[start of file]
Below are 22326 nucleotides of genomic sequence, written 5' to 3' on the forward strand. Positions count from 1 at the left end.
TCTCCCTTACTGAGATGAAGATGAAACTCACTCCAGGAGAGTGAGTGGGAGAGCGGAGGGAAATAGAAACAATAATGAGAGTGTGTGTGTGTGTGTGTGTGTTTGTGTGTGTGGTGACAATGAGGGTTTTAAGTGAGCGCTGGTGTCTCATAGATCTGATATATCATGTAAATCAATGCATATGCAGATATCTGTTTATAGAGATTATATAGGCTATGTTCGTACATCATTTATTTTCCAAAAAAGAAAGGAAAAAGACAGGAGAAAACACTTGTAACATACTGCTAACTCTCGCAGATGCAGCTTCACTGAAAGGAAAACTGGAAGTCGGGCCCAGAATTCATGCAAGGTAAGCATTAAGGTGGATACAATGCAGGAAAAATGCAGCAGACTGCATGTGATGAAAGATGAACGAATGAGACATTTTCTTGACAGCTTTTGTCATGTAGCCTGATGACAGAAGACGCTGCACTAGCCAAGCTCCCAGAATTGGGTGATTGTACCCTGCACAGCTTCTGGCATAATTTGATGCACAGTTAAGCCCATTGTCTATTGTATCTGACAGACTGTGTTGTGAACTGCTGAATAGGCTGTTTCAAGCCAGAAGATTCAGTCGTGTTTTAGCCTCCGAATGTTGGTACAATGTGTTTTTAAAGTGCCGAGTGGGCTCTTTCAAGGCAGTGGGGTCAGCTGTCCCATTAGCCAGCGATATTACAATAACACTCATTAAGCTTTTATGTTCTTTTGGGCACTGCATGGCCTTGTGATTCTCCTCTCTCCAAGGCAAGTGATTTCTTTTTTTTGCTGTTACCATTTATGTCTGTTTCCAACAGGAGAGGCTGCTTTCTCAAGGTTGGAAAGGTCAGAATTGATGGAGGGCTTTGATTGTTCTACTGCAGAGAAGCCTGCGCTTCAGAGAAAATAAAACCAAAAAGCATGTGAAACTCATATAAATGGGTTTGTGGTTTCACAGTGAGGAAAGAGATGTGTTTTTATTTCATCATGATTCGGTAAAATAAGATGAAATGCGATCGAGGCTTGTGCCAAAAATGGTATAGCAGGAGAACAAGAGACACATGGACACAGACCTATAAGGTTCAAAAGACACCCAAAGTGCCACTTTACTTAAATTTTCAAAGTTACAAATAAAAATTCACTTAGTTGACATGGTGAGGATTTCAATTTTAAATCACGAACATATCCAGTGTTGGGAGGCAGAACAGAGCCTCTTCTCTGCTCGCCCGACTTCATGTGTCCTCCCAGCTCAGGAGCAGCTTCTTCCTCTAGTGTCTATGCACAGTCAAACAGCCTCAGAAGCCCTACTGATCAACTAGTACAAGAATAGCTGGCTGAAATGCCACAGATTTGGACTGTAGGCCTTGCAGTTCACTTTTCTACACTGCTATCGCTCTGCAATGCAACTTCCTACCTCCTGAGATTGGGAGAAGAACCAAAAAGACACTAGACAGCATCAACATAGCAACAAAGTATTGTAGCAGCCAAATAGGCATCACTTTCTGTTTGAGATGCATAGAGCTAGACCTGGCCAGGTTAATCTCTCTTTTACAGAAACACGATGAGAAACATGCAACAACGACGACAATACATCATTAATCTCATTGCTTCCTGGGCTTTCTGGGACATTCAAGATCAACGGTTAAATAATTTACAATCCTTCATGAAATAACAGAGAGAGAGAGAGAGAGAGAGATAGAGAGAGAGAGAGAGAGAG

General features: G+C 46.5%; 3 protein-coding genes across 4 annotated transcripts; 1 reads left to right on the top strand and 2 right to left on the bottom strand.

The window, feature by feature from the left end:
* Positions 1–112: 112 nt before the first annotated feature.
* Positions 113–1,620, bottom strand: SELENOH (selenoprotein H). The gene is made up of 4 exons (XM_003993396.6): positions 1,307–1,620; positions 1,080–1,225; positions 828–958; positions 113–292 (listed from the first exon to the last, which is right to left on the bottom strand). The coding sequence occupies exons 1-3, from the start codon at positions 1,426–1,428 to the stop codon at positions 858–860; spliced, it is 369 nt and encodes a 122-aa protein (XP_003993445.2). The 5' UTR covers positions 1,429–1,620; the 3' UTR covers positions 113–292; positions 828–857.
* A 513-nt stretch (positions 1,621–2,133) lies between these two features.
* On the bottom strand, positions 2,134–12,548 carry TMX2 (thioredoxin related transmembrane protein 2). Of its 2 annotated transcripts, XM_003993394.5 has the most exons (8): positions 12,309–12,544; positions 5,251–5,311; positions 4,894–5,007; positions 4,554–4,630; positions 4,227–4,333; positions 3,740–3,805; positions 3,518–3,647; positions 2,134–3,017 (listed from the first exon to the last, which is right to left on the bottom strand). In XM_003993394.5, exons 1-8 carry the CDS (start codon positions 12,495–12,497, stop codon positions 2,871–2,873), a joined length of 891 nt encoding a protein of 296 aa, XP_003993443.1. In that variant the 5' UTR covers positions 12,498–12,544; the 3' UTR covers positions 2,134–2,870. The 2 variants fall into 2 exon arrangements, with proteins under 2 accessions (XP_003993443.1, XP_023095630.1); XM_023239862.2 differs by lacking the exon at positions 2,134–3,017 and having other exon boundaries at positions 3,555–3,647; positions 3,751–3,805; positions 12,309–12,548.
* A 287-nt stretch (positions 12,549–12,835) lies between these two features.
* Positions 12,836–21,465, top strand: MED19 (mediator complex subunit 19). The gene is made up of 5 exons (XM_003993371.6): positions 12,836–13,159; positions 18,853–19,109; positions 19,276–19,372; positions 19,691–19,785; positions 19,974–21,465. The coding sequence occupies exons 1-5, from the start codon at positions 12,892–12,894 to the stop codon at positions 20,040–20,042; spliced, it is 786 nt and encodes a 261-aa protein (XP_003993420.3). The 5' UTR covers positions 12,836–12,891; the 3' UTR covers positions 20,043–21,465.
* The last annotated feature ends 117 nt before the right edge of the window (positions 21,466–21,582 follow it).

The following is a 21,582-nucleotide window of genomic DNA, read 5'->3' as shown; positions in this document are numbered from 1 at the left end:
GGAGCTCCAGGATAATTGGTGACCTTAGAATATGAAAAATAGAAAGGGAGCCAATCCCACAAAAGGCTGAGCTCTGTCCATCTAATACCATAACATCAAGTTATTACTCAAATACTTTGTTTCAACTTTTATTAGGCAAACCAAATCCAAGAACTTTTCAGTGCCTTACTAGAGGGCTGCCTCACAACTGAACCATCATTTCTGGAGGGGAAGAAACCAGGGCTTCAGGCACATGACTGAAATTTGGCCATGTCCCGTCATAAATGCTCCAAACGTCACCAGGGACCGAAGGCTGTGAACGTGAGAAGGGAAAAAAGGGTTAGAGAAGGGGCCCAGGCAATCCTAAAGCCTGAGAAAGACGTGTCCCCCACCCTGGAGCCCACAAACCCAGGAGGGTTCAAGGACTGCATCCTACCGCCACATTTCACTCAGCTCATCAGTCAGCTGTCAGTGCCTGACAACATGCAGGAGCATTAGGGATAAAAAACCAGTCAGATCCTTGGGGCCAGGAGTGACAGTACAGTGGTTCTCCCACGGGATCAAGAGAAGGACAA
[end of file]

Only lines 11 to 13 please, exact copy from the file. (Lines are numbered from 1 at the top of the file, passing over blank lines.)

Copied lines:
* The last annotated feature ends 117 nt before the right edge of the window (positions 21,466–21,582 follow it).

The following is a 21,582-nucleotide window of genomic DNA, read 5'->3' as shown; positions in this document are numbered from 1 at the left end:
GGAGCTCCAGGATAATTGGTGACCTTAGAATATGAAAAATAGAAAGGGAGCCAATCCCACAAAAGGCTGAGCTCTGTCCATCTAATACCATAACATCAAGTTATTACTCAAATACTTTGTTTCAACTTTTATTAGGCAAACCAAATCCAAGAACTTTTCAGTGCCTTACTAGAGGGCTGCCTCACAACTGAACCATCATTTCTGGAGGGGAAGAAACCAGGGCTTCAGGCACATGACTGAAATTTGGCCATGTCCCGTCATAAATGCTCCAAACGTCACCAGGGACCGAAGGCTGTGAACGTGAGAAGGGAAAAAAGGGTTAGAGAAGGGGCCCAGGCAATCCTAAAGCCTGAGAAAGACGTGTCCCCCACCCTGGAGCCCACAAACCCAGGAGGGTTCAAGGACTGCATCCTACCGCCACATTTCACTCAGCTCATCAGTCAGCTGTCAGTGCCTGACAACATGCAGGAGCATTAGGGATAAAAAACCAGTCAGATCCTTGGGGCCAGGAGTGACAGTACAGTGGTTCTCCCACGGGATCAAGAGAAGGACAA